Arborists said this year’s unpredictable weather patterns in Illinois are having an effect on leaves’ colors this fall, causing earlier changes that may not be as vibrant.
Spencer Campbell, the plant clinic manager at Morton Arboretum in Lisle, noted that this summer had a lot of extreme weather, swinging between drought conditions early and then heavy rains.
April, May and June reportedly only saw half of their usual annual rainfall, while July received twice its annual average and August came in below average while accompanied by extreme heat, Campbell said.
“These sorts of stress events can definitely impact fall color,” said Campbell, “though it remains to be seen how the 2023 drought will impact the fall colors. Last year we had beautiful color at the arboretum because there was a lot of predictable, typical weather. This year was much less predictable. The next few weeks will be important. If we get mild weather, it should give us some good fall color.”
The next few weeks will be important.”— Spencer Campbell, plant clinic manager at Morton Arboretum in Lisle
In McHenry County, Wendy Kummerer, director of marketing and education with the McHenry County Conservation District, said week-by-week color changes will depend on evening low temperatures and the amount of precipitation.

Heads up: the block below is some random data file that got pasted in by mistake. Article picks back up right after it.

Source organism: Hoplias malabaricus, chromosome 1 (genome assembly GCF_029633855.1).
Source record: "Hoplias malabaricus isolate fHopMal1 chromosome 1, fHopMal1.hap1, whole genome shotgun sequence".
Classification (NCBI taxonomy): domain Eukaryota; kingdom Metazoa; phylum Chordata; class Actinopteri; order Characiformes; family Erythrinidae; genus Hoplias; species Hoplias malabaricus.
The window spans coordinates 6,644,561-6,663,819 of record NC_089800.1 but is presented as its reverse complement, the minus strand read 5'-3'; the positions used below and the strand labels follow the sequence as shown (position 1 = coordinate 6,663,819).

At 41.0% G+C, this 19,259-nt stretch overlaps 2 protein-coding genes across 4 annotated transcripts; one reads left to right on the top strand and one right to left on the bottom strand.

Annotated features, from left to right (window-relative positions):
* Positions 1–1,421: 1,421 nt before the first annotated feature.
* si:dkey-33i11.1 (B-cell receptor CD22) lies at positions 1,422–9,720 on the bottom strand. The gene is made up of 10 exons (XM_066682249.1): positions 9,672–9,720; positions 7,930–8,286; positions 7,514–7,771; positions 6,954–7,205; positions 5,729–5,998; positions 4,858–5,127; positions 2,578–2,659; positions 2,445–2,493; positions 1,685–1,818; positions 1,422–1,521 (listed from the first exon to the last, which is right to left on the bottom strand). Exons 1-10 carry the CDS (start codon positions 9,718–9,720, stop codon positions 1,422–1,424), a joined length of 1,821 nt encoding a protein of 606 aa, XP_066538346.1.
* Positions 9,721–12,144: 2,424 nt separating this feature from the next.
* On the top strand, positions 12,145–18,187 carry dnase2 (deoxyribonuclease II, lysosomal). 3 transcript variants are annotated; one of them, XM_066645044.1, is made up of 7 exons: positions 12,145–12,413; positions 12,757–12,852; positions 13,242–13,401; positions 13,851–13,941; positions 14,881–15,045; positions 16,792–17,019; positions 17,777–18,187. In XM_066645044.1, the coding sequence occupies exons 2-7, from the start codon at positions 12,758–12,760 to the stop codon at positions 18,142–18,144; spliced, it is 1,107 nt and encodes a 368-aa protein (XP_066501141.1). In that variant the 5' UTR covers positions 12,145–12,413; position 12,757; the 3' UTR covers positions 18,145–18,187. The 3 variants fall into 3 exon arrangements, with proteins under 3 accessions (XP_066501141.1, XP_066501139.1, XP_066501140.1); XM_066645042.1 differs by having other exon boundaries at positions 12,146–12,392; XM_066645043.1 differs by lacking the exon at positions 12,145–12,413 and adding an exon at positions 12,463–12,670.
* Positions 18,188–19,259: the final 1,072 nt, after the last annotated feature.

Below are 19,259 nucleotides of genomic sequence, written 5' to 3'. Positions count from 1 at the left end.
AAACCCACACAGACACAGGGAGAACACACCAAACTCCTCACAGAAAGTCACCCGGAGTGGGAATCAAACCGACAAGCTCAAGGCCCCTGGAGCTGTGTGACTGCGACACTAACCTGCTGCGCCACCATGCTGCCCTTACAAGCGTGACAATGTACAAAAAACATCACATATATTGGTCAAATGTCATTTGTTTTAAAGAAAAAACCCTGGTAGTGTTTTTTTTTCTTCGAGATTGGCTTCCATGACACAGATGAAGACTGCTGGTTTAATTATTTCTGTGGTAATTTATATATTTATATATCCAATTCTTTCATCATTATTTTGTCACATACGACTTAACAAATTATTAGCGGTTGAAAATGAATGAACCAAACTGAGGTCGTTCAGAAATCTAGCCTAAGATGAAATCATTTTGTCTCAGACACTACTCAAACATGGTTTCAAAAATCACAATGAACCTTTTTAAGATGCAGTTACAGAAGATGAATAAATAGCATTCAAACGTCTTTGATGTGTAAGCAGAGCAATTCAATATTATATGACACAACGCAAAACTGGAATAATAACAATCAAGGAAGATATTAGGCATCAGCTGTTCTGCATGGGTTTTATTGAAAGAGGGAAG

Less rain typically means “brown and down,” she said.
Usually, full color in McHenry County arrives during the second to third week in October.
“Peak leaf color depends upon many factors, and some years color is less brilliant and for a shorter period of time than in previous years,” Kim Compton, education and visitor services coordinator at the district, said in an article found at Landscapes, an online and hard copy magazine produced by the district. ”Drought, flooding, hot temperatures and cold can all affect the intensity of the colors. Usually in McHenry County we begin to see the reds in September, the orange and some of the yellow in October, and then the peak of the oaks happens in mid- to late October. You are likely to see beautiful color throughout the fall.”
Compton recommends that people make trips out to local wooded areas often during this season.
As trees reduce their photosynthesis for the season, the amount of green chlorophyll in the leaves is reduced, revealing the dramatic array of reds, yellows, oranges and browns seen in fall leaves, a sign that the tree is going dormant for the season.
University of Illinois Extension forestry and research specialist Christopher Evans said this effect is “basically the trees just giving up for the year,” and noted that although some will begin to show their color early after a stressful summer, it also means that the overall fall color season could be shorter and less vibrant.
“Early color won’t be fantastic color,” Evans said. “The stress will sometimes just make them brown faster and then drop their leaves. A little drought stress through a season can lead to really nice color, but I think there was so much stress this year that I’m not expecting the best season.”
The conservation district compiled a list of areas to visit this fall to enjoy the colors of fall at MCCD.me/FallFrolics.
A national fall foliage map is located at smokeymountains.com/fall-foliage-map.